“That was a half-centimeter difference. So at about every 0.4 centimeters, that’s about a 6-bushel-per-acre gain,” Dinnes says.
At the Finch field, in 2012 during the drought, humic applied at V4 produced about 4.5% greater cob length than the control of 16 (upland) and 16.7 centimeters (lowland), while the split application produced 3-7% greater cob length.
Two years later, in ideal conditions, the V4 application produced an increase in cob length of 2.4-2.8% compared to the control, while the increase via split applications was negligible.
In their 3-year on-farm survey, Olk and Dinnes saw an increase in stover yield of 6.3% compared to the controls on 100 paired comparisons, which corresponds with trends in grain yield, they note.
On the Finch field, during the drought, ground with the V4 application showed a 3-6% increase in stover yield, while the split application went from 2% to 11%.
Two years later, in ideal growing conditions, the increases in stover were 3-4.5% for V4 and showed a little loss in the upland transect for the split application (-1.2%) with a slight gain (3.2%) in the lowland.
Olk and Dinnes undertook another study in 2014 examining how corn growth and yield was affected by different application rates of humic products. They questioned whether yield would flat line at rates beyond that which maximizes production, like is often seen with nitrogen. Or, would increasing rates actually damage plants and reduce yield at a certain point?
In 2014, they started with the manufacturer’s recommended rate of 48 ounces per acre applied in furrow (netting a 7.8 bushel-per-acre increase over the control), then moved to 48 ounces in-furrow with an additional foliar application at V5 of 24 ounces — which still increased yields by 4.2 bushels. They also tried 48 ounces in furrow with an additional 48 ounces applied at V5 and saw yields decease by 5.2 bushels.
“If you do anything more than what might be recommended by the company, you may have a disaster on your hands,” Dinnes says. “Don’t be doing that in whole fields. Restrict it. If you want to tinker, tinker on a small area. Don’t do anything crazy.”
Olk says it is “common knowledge” in the humics industry that humic products help plant produce bigger roots, but there is a lack of supporting data. So for the last three summers Olk and Dinnes have dug corn roots at multiple fields for each of the two products being studied, excavating blocks of soil that contained three corn plants per sample to a depth of 12 inches.
They took the block out of the field, washed off the soil to isolate the roots and put them on a scanner to determine root length and cross-sectional area for 10 classes varying in root diameter.
They didn’t see much of an effect of the humic product at the first two samplings at V8 and at V14. It was only at their third and final sampling, the R2 growth stage in corn, where they measured positive effects of the humic products on root growth.
When compared to the control roots, they saw a 20-30% increase in total root length with humics, whether it was applied once at V4 or a split application at pre-emergence and V4. The increases in root length occurred across all differing root diameter size classes that had increases ranging from 20-50%. Therefore, it was not just the small, fine roots that were increased with the humic products — it was the small, large and everything in between.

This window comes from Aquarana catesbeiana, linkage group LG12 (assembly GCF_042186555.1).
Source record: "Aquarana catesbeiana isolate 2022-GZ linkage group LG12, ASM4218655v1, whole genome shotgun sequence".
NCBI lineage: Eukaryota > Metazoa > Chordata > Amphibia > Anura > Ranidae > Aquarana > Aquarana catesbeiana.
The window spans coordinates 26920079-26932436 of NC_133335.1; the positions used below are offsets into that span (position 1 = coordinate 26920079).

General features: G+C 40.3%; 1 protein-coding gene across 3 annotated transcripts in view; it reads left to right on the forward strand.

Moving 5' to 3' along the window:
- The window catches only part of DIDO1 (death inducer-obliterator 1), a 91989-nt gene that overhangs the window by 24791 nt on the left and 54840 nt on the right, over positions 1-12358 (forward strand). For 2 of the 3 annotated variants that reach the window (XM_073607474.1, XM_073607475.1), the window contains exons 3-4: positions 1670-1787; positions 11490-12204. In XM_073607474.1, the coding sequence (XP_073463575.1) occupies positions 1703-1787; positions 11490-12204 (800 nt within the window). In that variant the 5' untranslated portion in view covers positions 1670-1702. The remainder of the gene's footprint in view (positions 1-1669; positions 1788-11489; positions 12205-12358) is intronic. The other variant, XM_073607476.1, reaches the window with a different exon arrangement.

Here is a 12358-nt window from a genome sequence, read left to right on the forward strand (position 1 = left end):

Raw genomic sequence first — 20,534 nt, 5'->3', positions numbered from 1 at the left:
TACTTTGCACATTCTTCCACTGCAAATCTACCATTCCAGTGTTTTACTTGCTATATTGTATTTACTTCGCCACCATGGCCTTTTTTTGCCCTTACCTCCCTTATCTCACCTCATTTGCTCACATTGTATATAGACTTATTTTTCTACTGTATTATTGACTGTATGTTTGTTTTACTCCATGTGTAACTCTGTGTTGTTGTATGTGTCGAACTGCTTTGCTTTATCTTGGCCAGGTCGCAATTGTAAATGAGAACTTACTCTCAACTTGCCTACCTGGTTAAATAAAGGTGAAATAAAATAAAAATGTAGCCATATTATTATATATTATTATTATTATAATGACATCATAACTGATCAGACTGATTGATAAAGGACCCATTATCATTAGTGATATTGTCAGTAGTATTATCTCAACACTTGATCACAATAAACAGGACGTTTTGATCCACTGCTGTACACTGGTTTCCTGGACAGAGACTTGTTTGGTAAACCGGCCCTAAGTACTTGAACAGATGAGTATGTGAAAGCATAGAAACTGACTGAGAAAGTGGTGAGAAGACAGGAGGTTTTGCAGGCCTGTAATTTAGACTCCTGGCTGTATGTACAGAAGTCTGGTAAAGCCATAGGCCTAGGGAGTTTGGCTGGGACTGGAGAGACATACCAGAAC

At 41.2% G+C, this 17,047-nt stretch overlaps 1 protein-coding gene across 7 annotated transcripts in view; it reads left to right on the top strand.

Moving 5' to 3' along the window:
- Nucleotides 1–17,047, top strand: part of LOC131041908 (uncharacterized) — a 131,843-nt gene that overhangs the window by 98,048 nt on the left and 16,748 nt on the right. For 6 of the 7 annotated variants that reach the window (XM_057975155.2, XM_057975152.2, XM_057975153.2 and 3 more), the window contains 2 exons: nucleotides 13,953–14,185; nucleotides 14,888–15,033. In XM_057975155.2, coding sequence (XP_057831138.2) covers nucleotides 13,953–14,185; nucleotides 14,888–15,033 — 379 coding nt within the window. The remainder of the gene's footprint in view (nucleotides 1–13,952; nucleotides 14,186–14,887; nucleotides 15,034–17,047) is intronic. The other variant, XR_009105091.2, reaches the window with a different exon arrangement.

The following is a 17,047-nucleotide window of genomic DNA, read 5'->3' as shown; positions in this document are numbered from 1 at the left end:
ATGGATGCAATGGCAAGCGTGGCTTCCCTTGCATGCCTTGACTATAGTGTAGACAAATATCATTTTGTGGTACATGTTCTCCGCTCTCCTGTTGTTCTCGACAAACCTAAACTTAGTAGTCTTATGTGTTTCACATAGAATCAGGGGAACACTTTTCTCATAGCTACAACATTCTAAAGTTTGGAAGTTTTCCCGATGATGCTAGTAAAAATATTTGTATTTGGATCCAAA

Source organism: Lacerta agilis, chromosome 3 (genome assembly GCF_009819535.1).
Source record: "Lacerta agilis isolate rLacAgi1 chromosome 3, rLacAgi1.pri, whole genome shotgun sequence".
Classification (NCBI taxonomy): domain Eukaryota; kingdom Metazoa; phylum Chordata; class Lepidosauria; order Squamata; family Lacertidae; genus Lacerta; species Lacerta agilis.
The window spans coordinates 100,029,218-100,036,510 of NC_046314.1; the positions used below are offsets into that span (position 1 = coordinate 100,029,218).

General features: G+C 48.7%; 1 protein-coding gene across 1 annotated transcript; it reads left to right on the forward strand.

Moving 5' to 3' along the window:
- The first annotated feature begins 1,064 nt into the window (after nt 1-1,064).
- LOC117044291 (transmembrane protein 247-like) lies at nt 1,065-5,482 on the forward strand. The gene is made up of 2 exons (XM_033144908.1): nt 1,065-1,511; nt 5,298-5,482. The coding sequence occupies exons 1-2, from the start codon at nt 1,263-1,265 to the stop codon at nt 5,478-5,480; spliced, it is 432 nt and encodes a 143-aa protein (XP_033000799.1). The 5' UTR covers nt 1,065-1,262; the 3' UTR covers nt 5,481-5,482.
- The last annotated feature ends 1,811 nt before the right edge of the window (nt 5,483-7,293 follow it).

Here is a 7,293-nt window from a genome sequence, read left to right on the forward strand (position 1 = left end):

“Even though visually what strikes you is the hairiness of these roots — those finer roots — in reality all of the roots are responding in length,” Olk says. “We were seeing more well-developed big roots coming off the stem. And each of those primary roots had more secondary roots attached to them.”
They also looked at nodal roots in corn. In the second and third year of their root measurements, they counted how many nodal roots that were longer than about 1 inch and came up with numbers for the three plants that they dug out of the field per plot.
At the V14 sampling is where they saw the biggest difference, a proportional increase with humic product. “Minus humic product, the control, there were 21 nodal roots at the fifth node and we got a nearly twice that number with the humic product being applied,” Olk says.
“By R2, the control had caught up to the humic treatments in the number of nodal roots. But there was this time in the season when perhaps the nodal roots got started a little earlier with the humics.”
Looking at the sixth node they found an even starker difference at V14, with a several-fold increase in the number of nodal roots longer than 1 inch with humic products applied, as opposed to the control.
“Maybe what we’re seeing is the root system gets going a little faster with this humic product,” Olk says. “Even if the untreated control may eventually catch up in number of nodal roots, by the end of the season the control roots did not extend and develop side roots as much as the treated roots did, so there is still 20-something percent more root length with humic product than without.”
Soil, Organic Matter, pH
In their studies on soils with relatively high organic matter contents, Olk and Dinnes say they haven’t found any statistical or numerical trends for differences in tissue nutrient concentrations at the end of the season, and no consistent difference on corn grain quality or 100-kernel weight.
They also didn’t find any difference in grain quality or 100-grain weight in soybeans. And there wasn’t anything to report on soil nutrients, organic matter or pH, either.
“That may change in time, particularly with the soil, as we maintain some of the longer-term studies and we can look at crop responses in addition to measuring soil properties,” Olk says.